Interactions between structural remodeling and hypertrophy in the right ventricle in response to pulmonary arterial hypertension

Reza Avazmohammadi, Emilio A. Mendiola, David S. Li, Peter Vanderslice, Richard A.F. Dixon, Michael S. Sacks

Research output: Contribution to journalArticlepeer-review

7 Scopus citations

Abstract

Pulmonary arterial hypertension (PAH) exerts substantial pressure overload on the right ventricle (RV), inducing RV remodeling and myocardial tissue adaptation often leading to right heart failure. The associated RV free wall (RVFW) adaptation involves myocardial hypertrophy, augmented intrinsic contractility, collagen fibrosis, and structural remodeling in an attempt to cope with pressure overload. If RVFW adaptation cannot maintain the RV stroke volume (SV), RV dilation will prevail as an exit mechanism, which usually decompensates RV function, leading to RV failure. Our knowledge of the factors determining the transition from the upper limit of RVFW adaptation to RV decompensation and the role of fiber remodeling events such as extracellular fibrosis and fiber reorientation in this transition remains very limited. Computational heart models that connect the growth and remodeling (G&R) events at the fiber and tissue levels with alterations in the organ-level function are essential to predict the temporal order and the compensatory level of the underlying mechanisms. In this work, building upon our recently developed rodent heart models (RHM) of PAH, we integrated mathematical models that describe volumetric growth of the RV and structural remodeling of the RVFW. The timeevolution of RV remodeling from control and post-PAH time points was simulated. The results suggest that the augmentation of the intrinsic contractility of myofibers, accompanied by an increase in passive stiffness of RVFW, is among the first remodeling events through which the RV strives to maintain the cardiac output. Interestingly, we found that the observed reorientation of the myofibers toward the longitudinal (apex-to-base) direction was a maladaptive mechanism that impaired the RVFW contractile pattern and advanced along with RV dilation at later stages of PAH. In fact, although individual fibers were more contractile post-PAH, the disruption in the optimal transmural fiber architecture compromised the effective contractile function of the RVFW, contributing to the depressed ejection fraction (EF) of the RV. Our findings clearly demonstrate the critical need for developing multiscale approaches that can model and delineate relationships between pathological alterations in cardiac function and underlying remodeling events across fiber, cellular, and molecular levels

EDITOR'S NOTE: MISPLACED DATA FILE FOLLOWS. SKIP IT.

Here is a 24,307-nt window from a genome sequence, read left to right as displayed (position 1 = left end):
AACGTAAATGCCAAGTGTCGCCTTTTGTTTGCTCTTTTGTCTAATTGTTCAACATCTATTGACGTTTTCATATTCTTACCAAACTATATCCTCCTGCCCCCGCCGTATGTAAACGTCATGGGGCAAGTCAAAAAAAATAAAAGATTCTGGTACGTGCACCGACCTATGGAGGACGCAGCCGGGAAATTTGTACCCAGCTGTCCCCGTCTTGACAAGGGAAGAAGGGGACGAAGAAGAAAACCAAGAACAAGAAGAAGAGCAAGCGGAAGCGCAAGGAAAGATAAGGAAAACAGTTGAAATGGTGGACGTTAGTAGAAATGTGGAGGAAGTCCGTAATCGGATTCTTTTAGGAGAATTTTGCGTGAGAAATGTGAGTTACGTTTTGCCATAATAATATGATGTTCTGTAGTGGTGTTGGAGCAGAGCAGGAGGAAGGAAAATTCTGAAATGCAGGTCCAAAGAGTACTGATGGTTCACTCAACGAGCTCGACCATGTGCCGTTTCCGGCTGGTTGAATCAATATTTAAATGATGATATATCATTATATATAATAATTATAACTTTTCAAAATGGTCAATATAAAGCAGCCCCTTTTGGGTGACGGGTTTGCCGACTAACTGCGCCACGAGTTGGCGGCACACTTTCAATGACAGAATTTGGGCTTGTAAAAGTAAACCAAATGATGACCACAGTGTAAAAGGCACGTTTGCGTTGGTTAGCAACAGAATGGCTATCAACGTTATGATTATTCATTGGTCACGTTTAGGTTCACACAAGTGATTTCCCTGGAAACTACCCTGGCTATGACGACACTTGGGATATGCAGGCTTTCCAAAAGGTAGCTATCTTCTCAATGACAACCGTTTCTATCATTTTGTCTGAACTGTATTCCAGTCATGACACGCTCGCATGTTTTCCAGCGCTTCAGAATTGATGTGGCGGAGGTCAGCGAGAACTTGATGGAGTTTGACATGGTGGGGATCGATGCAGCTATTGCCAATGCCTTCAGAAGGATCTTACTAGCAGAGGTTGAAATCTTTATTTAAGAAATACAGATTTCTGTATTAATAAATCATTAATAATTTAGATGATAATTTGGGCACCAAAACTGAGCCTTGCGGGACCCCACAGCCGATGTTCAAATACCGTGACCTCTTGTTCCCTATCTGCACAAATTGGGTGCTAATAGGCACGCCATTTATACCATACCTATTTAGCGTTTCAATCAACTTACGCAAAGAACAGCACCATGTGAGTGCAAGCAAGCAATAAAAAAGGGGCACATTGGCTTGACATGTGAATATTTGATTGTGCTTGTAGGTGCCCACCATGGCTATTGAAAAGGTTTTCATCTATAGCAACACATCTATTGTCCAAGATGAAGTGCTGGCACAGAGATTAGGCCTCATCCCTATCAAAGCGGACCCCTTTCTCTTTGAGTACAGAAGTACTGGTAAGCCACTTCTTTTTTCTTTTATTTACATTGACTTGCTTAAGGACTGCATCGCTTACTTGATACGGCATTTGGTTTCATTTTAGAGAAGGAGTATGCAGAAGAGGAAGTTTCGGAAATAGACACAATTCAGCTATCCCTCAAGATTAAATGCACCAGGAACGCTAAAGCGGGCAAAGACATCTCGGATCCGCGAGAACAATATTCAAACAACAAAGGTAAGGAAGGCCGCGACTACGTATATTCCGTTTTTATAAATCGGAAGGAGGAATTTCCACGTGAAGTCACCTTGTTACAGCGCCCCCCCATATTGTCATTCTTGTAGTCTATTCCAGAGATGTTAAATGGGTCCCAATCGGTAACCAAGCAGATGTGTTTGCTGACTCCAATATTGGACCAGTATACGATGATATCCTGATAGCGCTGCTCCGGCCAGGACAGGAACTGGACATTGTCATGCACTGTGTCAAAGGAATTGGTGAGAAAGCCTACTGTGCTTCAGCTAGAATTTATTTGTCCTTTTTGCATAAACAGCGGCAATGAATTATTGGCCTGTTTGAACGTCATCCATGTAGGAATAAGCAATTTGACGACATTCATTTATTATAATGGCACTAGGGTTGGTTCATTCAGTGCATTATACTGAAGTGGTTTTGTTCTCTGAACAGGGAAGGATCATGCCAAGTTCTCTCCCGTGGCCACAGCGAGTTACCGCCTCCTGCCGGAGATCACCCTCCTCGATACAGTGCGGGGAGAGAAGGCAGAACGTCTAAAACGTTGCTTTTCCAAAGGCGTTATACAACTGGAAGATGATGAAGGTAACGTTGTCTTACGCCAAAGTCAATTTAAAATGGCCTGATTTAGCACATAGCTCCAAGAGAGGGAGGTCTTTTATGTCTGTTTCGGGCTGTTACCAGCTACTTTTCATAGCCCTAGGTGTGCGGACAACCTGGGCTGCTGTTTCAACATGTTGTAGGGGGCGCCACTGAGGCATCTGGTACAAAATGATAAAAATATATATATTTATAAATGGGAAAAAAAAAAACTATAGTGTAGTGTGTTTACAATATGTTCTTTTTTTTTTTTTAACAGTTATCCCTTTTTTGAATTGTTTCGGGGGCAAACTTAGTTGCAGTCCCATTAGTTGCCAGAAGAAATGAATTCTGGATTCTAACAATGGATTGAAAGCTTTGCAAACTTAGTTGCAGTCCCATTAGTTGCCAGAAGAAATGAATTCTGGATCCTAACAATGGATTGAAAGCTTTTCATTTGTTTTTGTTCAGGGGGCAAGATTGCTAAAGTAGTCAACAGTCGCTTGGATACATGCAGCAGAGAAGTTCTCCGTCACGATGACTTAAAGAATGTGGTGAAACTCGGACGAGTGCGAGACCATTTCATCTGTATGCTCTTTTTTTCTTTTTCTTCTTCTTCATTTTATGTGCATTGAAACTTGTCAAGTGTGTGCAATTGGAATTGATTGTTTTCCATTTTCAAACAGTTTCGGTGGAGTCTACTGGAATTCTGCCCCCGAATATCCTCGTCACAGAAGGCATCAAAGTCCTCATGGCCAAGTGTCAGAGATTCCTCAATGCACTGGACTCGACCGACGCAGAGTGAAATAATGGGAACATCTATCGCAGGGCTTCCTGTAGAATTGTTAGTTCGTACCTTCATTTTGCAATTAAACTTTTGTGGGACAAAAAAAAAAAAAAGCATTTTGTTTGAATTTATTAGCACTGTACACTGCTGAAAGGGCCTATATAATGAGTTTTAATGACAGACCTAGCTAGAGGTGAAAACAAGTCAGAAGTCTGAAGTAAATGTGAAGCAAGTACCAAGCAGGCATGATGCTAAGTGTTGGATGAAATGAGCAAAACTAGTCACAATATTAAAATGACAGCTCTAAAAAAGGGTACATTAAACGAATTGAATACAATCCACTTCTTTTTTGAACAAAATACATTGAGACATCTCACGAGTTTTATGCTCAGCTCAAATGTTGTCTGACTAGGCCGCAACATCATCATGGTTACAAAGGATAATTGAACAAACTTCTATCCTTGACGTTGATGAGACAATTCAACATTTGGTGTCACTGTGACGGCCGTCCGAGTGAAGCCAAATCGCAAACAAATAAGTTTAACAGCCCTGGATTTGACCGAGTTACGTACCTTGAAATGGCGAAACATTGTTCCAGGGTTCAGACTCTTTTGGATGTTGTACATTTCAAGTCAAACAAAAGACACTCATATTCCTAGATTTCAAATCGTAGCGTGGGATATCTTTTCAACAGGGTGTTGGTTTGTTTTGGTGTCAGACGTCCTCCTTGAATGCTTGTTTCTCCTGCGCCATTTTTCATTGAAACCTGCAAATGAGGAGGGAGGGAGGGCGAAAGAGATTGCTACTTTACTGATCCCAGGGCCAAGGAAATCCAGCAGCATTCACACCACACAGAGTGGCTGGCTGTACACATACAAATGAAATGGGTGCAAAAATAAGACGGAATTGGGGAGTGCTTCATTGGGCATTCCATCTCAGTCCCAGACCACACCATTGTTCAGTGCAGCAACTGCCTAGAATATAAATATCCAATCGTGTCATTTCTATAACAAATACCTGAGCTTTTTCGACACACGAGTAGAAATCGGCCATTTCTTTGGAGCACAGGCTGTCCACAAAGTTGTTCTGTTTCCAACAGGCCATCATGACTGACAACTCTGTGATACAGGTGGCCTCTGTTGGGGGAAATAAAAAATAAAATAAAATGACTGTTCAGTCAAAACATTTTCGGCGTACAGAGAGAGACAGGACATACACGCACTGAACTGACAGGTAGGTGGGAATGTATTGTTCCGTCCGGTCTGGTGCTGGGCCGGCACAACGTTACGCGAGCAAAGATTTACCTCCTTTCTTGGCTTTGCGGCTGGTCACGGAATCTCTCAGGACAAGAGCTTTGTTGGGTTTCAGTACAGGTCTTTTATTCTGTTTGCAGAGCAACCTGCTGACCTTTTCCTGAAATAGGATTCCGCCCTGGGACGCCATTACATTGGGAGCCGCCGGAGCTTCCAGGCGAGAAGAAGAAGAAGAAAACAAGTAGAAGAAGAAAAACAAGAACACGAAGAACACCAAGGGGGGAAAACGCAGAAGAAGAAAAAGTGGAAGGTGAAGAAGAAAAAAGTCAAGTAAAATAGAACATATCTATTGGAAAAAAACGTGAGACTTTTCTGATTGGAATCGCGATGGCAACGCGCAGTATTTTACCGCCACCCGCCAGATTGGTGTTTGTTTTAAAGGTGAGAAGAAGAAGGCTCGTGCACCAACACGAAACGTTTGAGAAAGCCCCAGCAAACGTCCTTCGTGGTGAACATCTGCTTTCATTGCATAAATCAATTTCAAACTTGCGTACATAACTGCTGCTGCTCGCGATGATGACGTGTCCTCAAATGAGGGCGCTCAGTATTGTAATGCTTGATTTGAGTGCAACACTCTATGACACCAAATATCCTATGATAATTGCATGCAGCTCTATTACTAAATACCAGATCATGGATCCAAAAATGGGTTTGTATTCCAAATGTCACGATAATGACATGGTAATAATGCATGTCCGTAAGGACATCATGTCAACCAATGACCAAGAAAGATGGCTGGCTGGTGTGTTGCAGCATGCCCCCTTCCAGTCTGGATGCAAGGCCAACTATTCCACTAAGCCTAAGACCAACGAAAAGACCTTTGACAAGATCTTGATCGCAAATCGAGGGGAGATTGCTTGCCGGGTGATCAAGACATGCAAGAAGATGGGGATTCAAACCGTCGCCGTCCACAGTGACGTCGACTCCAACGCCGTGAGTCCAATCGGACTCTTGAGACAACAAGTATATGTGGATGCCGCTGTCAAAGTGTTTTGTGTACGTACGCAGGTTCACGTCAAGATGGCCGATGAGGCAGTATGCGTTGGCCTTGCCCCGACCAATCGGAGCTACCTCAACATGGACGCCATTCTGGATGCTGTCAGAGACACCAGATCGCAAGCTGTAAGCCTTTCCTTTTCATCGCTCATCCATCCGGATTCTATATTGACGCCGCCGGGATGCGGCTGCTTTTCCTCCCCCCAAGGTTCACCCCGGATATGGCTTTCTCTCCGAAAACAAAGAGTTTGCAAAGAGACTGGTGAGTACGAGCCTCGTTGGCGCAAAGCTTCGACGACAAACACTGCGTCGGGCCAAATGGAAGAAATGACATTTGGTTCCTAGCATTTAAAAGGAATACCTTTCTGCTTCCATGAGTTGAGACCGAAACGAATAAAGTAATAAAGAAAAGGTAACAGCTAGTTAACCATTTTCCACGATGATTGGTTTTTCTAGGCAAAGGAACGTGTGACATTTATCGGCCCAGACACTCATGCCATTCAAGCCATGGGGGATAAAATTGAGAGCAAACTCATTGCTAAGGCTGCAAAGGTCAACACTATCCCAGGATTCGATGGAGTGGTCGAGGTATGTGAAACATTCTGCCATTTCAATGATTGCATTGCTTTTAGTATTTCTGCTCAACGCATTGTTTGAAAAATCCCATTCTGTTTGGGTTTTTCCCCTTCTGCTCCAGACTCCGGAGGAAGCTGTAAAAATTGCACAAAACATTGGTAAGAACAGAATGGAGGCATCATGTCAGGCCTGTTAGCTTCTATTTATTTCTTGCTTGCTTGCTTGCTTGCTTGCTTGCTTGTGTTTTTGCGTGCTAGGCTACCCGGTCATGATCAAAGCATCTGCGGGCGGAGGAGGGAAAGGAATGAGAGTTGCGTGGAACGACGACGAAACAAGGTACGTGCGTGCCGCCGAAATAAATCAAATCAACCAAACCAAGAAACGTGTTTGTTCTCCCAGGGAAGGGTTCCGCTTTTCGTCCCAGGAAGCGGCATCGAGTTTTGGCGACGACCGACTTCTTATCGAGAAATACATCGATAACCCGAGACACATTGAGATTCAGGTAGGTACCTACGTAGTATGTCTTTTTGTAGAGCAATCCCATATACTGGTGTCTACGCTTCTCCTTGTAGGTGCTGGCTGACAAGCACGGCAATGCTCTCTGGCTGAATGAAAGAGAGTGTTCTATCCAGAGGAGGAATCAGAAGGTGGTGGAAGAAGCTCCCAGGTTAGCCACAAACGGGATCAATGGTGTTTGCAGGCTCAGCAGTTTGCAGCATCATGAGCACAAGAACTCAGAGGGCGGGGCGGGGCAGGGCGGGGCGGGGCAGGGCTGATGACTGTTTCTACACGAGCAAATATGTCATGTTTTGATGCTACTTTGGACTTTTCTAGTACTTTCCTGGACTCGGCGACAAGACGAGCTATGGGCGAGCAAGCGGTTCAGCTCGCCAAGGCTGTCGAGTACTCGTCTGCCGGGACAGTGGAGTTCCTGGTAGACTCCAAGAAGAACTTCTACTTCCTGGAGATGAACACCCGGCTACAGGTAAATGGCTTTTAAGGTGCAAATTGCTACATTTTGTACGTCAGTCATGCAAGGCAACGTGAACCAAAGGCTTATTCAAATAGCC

Original languageEnglish (US)
Article number091016
JournalJournal of Biomechanical Engineering
Volume141
Issue number9
DOIs
StatePublished - Sep 2019

Keywords

  • Adaptive and maladaptive mechanisms
  • Cardiac remodeling
  • Hypertrophy
  • Pulmonary arterial hypertension

ASJC Scopus subject areas

  • Biomedical Engineering
  • Physiology (medical)

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